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MHC class I - Peptide binding and complex stability

Follin, Elna LU (2014) In Lund University, Faculty of Medicine Doctoral Dissertation Series 2014:38.
Abstract
The major histocompatibility class I (MHC-I) genes are highly polymorphic and the proteins that they encode play a crucial role in both the innate and the adaptive immune response. A MHC-I molecule consists of three parts, one polymorphic heavy chain, one invariant light chain, β2-microglobulin and a peptide of usually between 8-11 amino acids in length. The maturation and quality control of MHC-I takes place in the endoplasmic reticulum and involves several different proteins including the MHC-I dedicated protein tapasin.



In this thesis we have studied different parameters important for MHC-I formation and stability in humans and birds. We have used various approaches including in silico prediction methods, biochemical... (More)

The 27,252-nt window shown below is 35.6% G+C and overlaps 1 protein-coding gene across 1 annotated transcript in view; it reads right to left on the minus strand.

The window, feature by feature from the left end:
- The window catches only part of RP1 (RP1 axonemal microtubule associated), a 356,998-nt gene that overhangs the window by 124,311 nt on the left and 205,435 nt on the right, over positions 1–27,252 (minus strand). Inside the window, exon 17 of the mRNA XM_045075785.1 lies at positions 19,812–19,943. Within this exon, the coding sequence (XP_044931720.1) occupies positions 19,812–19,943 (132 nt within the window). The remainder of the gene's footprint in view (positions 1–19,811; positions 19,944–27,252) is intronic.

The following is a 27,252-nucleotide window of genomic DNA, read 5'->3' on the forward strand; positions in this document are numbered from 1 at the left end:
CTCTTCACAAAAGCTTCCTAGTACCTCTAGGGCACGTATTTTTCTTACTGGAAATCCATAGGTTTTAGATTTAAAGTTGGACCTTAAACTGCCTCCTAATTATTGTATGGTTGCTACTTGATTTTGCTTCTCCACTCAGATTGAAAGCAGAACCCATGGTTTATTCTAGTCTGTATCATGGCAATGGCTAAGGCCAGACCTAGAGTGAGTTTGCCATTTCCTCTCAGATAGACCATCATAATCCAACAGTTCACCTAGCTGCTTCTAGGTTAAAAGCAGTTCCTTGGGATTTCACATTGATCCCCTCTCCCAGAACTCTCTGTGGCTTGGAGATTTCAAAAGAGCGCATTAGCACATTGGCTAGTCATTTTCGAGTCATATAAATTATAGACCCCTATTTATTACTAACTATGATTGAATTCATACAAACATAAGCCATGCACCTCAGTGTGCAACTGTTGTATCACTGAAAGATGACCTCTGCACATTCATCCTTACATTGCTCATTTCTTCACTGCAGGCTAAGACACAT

The major histocompatibility class I (MHC-I) genes are highly polymorphic and the proteins that they encode play a crucial role in both the innate and the adaptive immune response. A MHC-I molecule consists of three parts, one polymorphic heavy chain, one invariant light chain, β2-microglobulin and a peptide of usually between 8-11 amino acids in length. The maturation and quality control of MHC-I takes place in the endoplasmic reticulum and involves several different proteins including the MHC-I dedicated protein tapasin.



In this thesis we have studied different parameters important for MHC-I formation and stability in humans and birds. We have used various approaches including in silico prediction methods, biochemical assays and cellular assays to elucidate the MHC-I maturation. We show that the functional relationships between MHC-I molecules in passerine birds of different species are based on the MHC-I characteristics such as peptide-binding specificity rather than species characteristics. In addition, passerine MHC-I molecules similar to human MHC-I molecules, have a complex dissociation. This suggests that just as in humans, passerine MHC-I molecules go through different maturation stages that most likely include interaction with quality control proteins such as tapasin.